Alex Dryden is the pseudonym of a British journalist who lived in Russia for more than 15 years. Red to Black is his first novel, a thriller that offers a sobering view of Putin's Russia.

Why did you use a pseudonym?

My research concerned real people and events. When the decision was made to write a novel, there were aspects I considered might endanger sources and to a lesser degree myself. A pseudonym won't protect anyone against a concerted effort, but it at least offers limited protection.

Were you ever a staff writer during your time in Russia?

No, I was always freelance and worked for many publications. Being a staff journalist means that you're shepherded by the state agencies—with the threat of having your visa withdrawn if you pursue lines of inquiry you're advised against pursuing. Intelligence work was the consistent, underlying factor behind my presence there.

You say that more than 60 journalists have been murdered in Russia since Putin became head of the FSB, the successor to the KGB, in 1998.

That's the domestic count. Of course, we don't read about the vast majority of these murders in the West. Some of the murders are not officially murders, since the FSB always has the Russian police and judicial system to back up its own fiction.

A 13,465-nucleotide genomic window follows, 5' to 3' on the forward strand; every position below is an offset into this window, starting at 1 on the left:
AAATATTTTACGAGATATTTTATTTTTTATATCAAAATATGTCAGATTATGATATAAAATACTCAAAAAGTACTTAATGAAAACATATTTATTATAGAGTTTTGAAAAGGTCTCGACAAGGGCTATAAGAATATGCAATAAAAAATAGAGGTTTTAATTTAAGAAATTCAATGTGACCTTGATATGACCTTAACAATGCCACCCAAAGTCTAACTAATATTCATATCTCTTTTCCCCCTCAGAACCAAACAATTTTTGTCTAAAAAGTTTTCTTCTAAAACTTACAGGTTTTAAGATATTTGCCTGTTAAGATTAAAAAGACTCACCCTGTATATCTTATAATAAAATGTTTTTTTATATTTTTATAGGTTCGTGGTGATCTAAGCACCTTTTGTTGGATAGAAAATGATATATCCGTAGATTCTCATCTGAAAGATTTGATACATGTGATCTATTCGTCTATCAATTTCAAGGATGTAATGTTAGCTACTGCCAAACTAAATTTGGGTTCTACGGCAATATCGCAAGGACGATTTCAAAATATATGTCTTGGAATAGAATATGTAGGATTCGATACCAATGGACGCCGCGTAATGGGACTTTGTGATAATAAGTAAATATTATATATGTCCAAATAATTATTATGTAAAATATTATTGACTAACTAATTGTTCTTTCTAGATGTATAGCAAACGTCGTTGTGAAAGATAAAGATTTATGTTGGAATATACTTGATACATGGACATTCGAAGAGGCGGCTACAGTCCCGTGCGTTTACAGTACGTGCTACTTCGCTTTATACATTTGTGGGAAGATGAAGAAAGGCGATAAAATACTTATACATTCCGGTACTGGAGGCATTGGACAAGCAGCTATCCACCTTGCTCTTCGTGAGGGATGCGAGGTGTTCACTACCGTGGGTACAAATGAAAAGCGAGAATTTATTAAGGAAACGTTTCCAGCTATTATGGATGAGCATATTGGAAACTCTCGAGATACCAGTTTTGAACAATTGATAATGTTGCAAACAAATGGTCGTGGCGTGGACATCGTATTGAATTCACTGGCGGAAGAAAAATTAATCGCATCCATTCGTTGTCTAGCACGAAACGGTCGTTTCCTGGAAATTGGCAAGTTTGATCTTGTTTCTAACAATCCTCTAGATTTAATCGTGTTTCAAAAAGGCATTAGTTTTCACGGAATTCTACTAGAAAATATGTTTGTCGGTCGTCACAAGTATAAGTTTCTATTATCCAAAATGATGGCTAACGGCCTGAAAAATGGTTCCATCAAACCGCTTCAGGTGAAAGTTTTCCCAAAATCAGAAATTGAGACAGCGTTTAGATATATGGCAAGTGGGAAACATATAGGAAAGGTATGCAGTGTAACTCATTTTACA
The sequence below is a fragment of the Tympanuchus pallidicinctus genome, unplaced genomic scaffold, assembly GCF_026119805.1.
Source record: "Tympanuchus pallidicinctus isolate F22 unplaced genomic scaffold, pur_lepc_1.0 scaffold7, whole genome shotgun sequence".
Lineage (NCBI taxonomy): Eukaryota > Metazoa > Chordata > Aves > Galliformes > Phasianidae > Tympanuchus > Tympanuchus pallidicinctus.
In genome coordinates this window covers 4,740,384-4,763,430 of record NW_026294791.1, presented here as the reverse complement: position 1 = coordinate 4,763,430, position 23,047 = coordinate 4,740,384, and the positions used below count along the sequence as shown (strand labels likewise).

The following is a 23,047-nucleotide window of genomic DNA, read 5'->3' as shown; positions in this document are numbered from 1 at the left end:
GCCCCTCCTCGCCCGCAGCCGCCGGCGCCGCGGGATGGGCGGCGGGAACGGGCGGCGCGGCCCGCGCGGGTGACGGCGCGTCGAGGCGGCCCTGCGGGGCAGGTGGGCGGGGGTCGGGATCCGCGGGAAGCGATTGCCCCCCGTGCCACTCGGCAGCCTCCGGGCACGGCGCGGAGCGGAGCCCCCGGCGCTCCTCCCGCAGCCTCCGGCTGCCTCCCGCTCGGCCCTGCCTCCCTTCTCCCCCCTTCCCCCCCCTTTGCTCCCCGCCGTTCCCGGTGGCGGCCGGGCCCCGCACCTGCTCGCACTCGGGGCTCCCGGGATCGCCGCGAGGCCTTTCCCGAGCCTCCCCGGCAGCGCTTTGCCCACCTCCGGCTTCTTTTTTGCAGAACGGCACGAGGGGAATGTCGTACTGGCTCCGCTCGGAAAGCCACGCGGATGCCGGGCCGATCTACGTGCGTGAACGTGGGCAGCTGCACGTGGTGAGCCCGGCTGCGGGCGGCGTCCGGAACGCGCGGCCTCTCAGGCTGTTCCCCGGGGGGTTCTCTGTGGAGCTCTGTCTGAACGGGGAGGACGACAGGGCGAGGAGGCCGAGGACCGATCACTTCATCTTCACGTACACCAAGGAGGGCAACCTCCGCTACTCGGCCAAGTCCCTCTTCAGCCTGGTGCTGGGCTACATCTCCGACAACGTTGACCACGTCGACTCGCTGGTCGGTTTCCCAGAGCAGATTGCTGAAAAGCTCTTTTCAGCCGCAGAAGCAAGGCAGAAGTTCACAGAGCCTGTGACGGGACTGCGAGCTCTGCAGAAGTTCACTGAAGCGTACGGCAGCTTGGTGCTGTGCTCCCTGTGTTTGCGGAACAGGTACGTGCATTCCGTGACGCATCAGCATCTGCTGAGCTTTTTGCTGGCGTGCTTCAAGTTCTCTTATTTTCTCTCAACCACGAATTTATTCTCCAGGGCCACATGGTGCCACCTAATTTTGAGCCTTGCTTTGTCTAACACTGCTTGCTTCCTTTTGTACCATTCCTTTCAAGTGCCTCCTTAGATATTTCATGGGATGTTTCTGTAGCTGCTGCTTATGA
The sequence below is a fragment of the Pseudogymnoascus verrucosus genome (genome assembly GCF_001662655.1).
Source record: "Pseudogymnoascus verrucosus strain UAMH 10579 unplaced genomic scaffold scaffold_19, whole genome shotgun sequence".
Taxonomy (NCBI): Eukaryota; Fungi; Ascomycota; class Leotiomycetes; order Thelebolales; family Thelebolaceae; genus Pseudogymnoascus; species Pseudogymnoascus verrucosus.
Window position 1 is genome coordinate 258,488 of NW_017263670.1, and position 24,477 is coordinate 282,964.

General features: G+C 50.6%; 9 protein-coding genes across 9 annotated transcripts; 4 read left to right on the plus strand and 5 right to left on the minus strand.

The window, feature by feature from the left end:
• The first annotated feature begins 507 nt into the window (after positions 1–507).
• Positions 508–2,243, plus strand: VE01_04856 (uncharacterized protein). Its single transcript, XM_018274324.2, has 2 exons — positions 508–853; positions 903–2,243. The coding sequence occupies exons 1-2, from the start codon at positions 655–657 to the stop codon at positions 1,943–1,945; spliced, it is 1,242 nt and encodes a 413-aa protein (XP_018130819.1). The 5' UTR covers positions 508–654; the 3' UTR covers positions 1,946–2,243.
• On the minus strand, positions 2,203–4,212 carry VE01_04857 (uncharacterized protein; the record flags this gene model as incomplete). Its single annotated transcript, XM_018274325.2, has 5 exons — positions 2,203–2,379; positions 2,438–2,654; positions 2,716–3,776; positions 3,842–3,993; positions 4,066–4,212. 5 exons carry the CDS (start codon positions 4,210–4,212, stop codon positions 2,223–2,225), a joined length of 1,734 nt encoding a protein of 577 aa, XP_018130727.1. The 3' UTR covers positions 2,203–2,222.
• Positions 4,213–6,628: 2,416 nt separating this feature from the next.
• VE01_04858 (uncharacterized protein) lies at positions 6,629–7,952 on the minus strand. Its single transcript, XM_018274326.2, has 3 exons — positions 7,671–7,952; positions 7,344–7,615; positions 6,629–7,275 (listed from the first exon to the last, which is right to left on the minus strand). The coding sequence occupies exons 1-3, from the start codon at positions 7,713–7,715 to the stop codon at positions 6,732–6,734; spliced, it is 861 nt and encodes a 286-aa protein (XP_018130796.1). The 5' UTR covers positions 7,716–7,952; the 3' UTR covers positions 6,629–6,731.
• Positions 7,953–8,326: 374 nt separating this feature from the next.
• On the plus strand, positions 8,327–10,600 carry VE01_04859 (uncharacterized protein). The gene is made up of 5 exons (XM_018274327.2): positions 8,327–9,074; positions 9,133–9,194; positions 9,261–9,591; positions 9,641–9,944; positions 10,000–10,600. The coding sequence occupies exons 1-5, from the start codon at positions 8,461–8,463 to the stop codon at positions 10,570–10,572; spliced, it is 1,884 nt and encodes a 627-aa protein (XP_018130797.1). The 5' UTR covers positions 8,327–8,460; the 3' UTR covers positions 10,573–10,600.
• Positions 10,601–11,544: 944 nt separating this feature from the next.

You've said the Kremlin doesn't want uncomfortable truths published and will go to any length to prevent that. Does fictionalizing those truths provide a shield?

Yes. Red to Black is fiction. But as Ed Lucas at The Economist pointed out to me after the book was published in the U.K., maybe fiction is the only way to write the truth about Russia these days.

Your book is intended as a kind of wakeup call for the West. Has it had that effect?

I don't think Red to Black can take the credit for waking up the West to the increasing threat of Russia. In fact, the West has been waking up recently, and the reason is Russia's own actions.

Red to Black posits a dire economic threat to Western nations. Has that threat increased or decreased since the book's publication?

Energy—oil and natural gas—is the Russians' royal flush and the West's—particularly Europe's—weak hand. They have it, we don't. As long as we need them, the economic threat will remain. It's hard to say if the threat has changed in the past year. The economic crisis has had the effect of lowering energy prices and badly damaging Russia's balance of payments. But as soon as energy prices start to rise, so will the threat.